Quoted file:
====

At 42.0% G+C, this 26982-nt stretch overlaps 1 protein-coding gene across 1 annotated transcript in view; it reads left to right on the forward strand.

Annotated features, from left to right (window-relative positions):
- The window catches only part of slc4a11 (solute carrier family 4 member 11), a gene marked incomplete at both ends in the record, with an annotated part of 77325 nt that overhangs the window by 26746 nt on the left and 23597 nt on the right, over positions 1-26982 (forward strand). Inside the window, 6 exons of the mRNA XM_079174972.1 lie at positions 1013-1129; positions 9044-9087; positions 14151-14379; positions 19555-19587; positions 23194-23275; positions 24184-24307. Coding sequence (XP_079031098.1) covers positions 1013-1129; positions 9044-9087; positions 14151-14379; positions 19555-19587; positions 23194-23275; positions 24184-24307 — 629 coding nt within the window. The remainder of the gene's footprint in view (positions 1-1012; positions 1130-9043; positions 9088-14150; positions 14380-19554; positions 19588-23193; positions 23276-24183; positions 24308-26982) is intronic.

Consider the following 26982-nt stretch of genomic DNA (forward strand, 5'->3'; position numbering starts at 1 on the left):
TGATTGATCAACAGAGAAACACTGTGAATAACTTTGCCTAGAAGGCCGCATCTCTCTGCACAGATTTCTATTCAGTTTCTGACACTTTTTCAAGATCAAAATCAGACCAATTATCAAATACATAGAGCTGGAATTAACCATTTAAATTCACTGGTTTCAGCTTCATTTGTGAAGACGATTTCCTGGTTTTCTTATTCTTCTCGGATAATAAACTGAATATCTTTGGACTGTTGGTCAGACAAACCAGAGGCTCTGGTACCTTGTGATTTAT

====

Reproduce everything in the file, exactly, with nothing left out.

At 42.0% G+C, this 26982-nt stretch overlaps 1 protein-coding gene across 1 annotated transcript in view; it reads left to right on the forward strand.

Annotated features, from left to right (window-relative positions):
- The window catches only part of slc4a11 (solute carrier family 4 member 11), a gene marked incomplete at both ends in the record, with an annotated part of 77325 nt that overhangs the window by 26746 nt on the left and 23597 nt on the right, over positions 1-26982 (forward strand). Inside the window, 6 exons of the mRNA XM_079174972.1 lie at positions 1013-1129; positions 9044-9087; positions 14151-14379; positions 19555-19587; positions 23194-23275; positions 24184-24307. Coding sequence (XP_079031098.1) covers positions 1013-1129; positions 9044-9087; positions 14151-14379; positions 19555-19587; positions 23194-23275; positions 24184-24307 — 629 coding nt within the window. The remainder of the gene's footprint in view (positions 1-1012; positions 1130-9043; positions 9088-14150; positions 14380-19554; positions 19588-23193; positions 23276-24183; positions 24308-26982) is intronic.

Consider the following 26982-nt stretch of genomic DNA (forward strand, 5'->3'; position numbering starts at 1 on the left):
TGATTGATCAACAGAGAAACACTGTGAATAACTTTGCCTAGAAGGCCGCATCTCTCTGCACAGATTTCTATTCAGTTTCTGACACTTTTTCAAGATCAAAATCAGACCAATTATCAAATACATAGAGCTGGAATTAACCATTTAAATTCACTGGTTTCAGCTTCATTTGTGAAGACGATTTCCTGGTTTTCTTATTCTTCTCGGATAATAAACTGAATATCTTTGGACTGTTGGTCAGACAAACCAGAGGCTCTGGTACCTTGTGATTTAT